Look for aggressive counter-trend buyers to come in on a test of $2.517 to $2.457. They are going to try to form a secondary higher bottom.
Natural gas futures are trading lower early Friday after posting an inside move the previous session. The price action suggests the nearly two week long short-covering rally may have run out of steam after the government storage report fell short of expectations.
Although prices could weaken over the near-term, they’re not likely to fall apart because the market appears to be well supported by continued strong U.S. liquefied natural gas (LNG) exports and the potential for colder domestic temperatures later in the month and maybe into early February.
At 12:11 GMT, February natural gas futures are trading $2.648, down $0.081 or -2.97%.
One good thing has come out of this week’s move, at least we know where resistance is located on the charts. On Wednesday, the market posted a high at $2.770, just shy of its December 22 top at $2.775.
US Energy Information Administration Weekly Storage Report
U.S. natural gas in storage fell by 130 Bcf last week, according to the EIA. Storage inventories decreased to 3.333 Trillion Cubic Feet (Tcf) for the week-ended January 1. The withdrawal was less than an S&P Global Platts survey of analysts calling for a 13 Bcf pull. Responses to the survey ranged from a 121 to 157 Bcf withdrawal.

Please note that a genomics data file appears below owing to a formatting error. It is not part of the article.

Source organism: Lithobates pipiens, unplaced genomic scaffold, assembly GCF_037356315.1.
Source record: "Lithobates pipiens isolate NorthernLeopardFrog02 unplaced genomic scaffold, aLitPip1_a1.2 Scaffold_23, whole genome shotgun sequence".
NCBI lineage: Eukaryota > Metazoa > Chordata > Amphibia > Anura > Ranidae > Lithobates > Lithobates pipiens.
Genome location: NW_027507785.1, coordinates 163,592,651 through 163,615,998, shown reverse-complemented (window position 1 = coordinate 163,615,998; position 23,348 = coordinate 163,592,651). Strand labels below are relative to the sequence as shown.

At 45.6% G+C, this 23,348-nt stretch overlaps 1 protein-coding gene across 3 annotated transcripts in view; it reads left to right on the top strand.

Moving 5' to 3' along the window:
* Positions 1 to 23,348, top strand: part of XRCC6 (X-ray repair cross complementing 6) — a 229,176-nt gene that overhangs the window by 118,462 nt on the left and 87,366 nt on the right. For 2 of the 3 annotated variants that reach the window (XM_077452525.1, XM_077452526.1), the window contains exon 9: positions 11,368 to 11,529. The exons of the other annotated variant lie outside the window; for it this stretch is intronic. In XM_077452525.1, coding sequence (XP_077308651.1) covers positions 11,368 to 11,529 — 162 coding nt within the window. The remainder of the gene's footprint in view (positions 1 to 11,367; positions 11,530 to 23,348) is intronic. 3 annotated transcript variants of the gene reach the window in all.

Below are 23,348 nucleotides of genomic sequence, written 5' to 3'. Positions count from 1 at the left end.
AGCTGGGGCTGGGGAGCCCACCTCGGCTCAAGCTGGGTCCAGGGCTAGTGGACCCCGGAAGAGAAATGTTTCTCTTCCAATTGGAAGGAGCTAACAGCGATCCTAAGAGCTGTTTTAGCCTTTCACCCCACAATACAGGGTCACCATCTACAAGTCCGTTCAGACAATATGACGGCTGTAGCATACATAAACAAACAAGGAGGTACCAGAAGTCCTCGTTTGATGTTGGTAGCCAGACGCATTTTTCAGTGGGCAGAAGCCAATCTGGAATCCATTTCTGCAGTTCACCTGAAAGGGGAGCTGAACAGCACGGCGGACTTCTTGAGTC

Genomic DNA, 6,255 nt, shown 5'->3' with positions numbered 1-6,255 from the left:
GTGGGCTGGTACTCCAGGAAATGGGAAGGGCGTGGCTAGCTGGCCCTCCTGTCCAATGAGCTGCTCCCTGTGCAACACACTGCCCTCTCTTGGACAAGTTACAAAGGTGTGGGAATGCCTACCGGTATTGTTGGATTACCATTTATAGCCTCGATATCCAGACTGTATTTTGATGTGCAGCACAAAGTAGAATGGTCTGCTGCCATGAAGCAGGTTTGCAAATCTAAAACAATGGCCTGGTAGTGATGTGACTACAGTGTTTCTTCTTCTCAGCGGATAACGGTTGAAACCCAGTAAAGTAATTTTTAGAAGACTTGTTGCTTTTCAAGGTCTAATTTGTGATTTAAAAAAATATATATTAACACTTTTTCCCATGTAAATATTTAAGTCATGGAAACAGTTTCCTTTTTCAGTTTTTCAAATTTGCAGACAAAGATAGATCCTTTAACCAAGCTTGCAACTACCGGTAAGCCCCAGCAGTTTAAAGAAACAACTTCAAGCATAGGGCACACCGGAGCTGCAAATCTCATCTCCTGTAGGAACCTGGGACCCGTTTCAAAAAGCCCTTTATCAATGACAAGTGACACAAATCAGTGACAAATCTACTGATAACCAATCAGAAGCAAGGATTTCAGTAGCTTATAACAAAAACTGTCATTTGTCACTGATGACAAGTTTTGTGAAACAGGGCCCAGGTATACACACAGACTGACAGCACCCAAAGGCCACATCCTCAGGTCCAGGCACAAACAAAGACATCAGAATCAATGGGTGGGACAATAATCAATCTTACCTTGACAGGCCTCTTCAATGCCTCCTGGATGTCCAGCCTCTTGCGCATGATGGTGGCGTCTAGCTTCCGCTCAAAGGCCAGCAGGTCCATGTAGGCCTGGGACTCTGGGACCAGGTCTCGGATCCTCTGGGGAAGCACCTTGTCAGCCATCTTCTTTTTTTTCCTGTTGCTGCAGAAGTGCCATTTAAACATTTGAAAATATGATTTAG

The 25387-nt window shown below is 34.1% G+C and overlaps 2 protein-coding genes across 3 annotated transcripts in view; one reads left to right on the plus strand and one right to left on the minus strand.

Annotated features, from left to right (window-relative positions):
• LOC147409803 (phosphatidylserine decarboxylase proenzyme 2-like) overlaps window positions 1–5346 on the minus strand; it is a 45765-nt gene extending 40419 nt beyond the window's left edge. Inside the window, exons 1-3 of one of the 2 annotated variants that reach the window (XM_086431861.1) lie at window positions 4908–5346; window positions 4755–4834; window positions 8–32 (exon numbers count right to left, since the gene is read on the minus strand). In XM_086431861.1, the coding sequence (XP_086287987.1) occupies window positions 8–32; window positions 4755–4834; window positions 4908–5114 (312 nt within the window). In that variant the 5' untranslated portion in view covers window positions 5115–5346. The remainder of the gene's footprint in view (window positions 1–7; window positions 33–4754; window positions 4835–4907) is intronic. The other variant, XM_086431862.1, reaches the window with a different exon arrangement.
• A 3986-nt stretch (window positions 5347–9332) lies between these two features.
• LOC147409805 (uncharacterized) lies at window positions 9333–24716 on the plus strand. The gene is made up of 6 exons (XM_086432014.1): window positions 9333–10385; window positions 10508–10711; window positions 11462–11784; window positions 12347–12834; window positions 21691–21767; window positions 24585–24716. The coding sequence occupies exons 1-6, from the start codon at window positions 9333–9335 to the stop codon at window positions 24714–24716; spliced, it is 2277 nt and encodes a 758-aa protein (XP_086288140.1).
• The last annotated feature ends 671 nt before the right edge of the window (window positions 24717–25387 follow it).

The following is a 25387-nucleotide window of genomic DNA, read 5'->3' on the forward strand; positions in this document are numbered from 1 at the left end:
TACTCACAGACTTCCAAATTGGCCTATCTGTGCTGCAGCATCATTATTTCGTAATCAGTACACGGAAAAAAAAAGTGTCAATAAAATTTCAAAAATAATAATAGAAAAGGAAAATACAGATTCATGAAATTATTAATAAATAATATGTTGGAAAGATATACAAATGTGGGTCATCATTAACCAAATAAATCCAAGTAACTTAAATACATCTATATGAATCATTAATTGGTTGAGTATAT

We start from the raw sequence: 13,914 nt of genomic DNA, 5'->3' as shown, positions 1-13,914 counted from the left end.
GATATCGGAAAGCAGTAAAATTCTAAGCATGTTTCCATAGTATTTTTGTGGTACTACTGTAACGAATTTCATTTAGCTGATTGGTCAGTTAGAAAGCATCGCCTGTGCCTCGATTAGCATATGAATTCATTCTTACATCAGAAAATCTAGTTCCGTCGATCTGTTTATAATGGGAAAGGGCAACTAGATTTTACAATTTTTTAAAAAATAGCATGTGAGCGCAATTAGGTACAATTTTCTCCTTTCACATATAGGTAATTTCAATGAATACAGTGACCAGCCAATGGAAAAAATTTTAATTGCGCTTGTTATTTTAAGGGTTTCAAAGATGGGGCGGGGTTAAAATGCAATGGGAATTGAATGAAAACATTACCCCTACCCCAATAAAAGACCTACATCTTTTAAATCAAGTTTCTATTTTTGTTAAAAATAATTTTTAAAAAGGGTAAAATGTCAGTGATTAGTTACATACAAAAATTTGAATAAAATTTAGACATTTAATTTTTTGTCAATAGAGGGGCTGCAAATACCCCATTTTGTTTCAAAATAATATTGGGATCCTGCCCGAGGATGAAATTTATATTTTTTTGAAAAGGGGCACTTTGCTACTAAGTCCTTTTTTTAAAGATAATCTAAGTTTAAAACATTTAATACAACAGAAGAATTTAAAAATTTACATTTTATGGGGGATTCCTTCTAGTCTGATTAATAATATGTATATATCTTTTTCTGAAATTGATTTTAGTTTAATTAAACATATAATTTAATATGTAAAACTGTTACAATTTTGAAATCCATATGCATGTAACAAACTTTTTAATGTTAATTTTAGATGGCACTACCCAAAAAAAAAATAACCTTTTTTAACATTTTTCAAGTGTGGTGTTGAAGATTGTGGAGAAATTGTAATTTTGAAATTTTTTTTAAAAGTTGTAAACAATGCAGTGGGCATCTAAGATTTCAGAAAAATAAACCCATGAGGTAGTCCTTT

The pull was much stronger than the 48 Bcf draw reported during the same week last year as well as the five-year average of 115 Bcf, according to EIA data.
Ahead of the report, Natural Gas Intelligence (NGI) wrote, “A Bloomberg survey found estimates ranging from a pull of 124 Bcf to a decrease of 146 Bcf, with a median forecast for a 138 Bcf decline in stockpiles. A Reuters poll found withdrawal estimates spanning from 118 Bcf to 158 Bcf and a median estimate of a 135 Bcf decline.”
“A Wall Street Journal poll, meanwhile, landed at an average pull of 137 Bcf, though estimates ranged from a decrease of 119 Bcf to a decline of 158 Bcf. NGI modeled a 135 Bcf withdrawal.”
Short-Term Weather Outlook
According to NatGasWeather for January 9-14, “Weather systems with rain & snow will impact the Northwest and Southeast today, although mild with highs of 30s to 50s. Cooler air will spread across much of the U.S. this weekend with highs of 20s to 40s across the northern U.S. and 40s to 60s across the southern U.S., increasing national demand to moderate levels.
However, above normal temperatures will return across much of the U.S. mid-next week with highs of 30s to 50s across the northern U.S. and 50s to 70s across the southern U.S., even though still unsettled over the South and Southeast. Overall, moderate demand this weekend, then back to low next week.”
A failure to overcome $2.775 indicates sellers are still in control. Crossing to the weak side of the Fibonacci level at $2.706 indicates the selling pressure may be getting stronger.
If the 50% level at $2.621 fails as support then look for the selling pressure to possibly extend into a retracement zone at $2.517 to $2.457. Trader reaction to this zone could determine the near-term direction of the market.
Look for aggressive counter-trend buyers to come in on a test of $2.517 to $2.457. They are going to try to form a potentially bullish secondary higher bottom.